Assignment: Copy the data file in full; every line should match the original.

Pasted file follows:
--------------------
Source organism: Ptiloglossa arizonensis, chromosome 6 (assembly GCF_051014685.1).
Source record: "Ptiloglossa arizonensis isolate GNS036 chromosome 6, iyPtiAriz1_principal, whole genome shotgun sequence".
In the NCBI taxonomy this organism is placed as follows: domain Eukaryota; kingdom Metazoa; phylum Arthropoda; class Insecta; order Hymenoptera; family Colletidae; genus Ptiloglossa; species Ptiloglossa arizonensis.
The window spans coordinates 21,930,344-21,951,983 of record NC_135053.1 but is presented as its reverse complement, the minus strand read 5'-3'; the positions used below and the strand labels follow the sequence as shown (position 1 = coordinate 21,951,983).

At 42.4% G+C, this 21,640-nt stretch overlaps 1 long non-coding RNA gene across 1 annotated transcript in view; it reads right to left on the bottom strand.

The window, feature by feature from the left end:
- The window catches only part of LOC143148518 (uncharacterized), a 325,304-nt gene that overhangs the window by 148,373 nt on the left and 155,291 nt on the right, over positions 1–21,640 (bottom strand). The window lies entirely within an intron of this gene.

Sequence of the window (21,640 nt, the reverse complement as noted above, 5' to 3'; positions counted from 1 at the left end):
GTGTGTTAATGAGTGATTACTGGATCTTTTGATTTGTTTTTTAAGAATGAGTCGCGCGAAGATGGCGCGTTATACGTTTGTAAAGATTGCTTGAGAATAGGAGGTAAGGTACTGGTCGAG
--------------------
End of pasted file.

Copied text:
Source organism: Ptiloglossa arizonensis, chromosome 6 (assembly GCF_051014685.1).
Source record: "Ptiloglossa arizonensis isolate GNS036 chromosome 6, iyPtiAriz1_principal, whole genome shotgun sequence".
In the NCBI taxonomy this organism is placed as follows: domain Eukaryota; kingdom Metazoa; phylum Arthropoda; class Insecta; order Hymenoptera; family Colletidae; genus Ptiloglossa; species Ptiloglossa arizonensis.
The window spans coordinates 21,930,344-21,951,983 of record NC_135053.1 but is presented as its reverse complement, the minus strand read 5'-3'; the positions used below and the strand labels follow the sequence as shown (position 1 = coordinate 21,951,983).

At 42.4% G+C, this 21,640-nt stretch overlaps 1 long non-coding RNA gene across 1 annotated transcript in view; it reads right to left on the bottom strand.

The window, feature by feature from the left end:
- The window catches only part of LOC143148518 (uncharacterized), a 325,304-nt gene that overhangs the window by 148,373 nt on the left and 155,291 nt on the right, over positions 1–21,640 (bottom strand). The window lies entirely within an intron of this gene.

Sequence of the window (21,640 nt, the reverse complement as noted above, 5' to 3'; positions counted from 1 at the left end):
GTGTGTTAATGAGTGATTACTGGATCTTTTGATTTGTTTTTTAAGAATGAGTCGCGCGAAGATGGCGCGTTATACGTTTGTAAAGATTGCTTGAGAATAGGAGGTAAGGTACTGGTCGAG